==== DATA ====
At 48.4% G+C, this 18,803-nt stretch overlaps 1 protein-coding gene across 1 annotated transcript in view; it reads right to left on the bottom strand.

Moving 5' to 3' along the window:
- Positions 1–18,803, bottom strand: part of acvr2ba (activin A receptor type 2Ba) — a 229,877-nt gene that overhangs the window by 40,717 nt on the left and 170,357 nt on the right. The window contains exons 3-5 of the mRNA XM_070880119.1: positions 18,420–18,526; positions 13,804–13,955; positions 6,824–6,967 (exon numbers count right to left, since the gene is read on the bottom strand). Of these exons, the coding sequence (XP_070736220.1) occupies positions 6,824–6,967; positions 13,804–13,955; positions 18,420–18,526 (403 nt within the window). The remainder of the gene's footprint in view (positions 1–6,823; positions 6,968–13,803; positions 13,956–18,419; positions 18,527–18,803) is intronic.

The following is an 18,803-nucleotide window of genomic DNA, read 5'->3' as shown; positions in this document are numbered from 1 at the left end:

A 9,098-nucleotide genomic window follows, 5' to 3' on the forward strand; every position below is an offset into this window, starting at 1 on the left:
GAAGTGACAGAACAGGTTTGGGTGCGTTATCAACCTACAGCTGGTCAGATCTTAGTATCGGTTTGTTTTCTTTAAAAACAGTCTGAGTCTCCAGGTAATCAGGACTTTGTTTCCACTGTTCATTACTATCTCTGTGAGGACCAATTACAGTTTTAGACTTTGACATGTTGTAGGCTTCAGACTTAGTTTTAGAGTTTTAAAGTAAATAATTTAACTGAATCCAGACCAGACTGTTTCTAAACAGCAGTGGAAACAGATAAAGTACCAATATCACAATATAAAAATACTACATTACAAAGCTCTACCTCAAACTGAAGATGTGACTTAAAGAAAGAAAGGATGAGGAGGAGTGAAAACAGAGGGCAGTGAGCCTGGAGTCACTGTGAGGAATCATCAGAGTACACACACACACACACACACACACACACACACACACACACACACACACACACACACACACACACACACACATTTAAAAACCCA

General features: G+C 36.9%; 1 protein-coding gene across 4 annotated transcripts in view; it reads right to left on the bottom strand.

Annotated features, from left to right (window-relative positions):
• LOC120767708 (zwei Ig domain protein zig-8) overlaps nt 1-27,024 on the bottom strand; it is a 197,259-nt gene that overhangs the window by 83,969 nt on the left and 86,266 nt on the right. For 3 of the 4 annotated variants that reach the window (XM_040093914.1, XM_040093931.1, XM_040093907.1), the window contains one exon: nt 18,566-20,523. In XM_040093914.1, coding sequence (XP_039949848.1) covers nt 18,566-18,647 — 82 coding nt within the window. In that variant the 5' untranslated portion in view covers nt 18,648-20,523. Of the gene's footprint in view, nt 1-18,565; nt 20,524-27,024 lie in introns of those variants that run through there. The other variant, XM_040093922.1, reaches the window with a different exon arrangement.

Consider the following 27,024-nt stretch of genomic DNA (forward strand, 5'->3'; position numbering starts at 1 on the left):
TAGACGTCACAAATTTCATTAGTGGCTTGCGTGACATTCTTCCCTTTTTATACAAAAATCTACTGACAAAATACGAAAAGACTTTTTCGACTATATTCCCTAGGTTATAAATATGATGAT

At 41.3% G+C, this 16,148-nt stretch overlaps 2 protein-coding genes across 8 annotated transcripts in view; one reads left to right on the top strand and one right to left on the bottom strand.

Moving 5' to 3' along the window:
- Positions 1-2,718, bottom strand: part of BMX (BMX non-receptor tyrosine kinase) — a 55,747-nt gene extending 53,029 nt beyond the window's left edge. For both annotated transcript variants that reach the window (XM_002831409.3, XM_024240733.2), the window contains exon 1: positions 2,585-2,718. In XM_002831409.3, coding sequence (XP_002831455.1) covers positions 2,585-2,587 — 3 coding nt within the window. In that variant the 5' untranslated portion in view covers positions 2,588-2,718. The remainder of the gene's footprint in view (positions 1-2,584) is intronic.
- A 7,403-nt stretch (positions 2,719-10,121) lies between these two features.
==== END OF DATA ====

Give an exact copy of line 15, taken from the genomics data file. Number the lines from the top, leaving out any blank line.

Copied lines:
- A 7,403-nt stretch (positions 2,719-10,121) lies between these two features.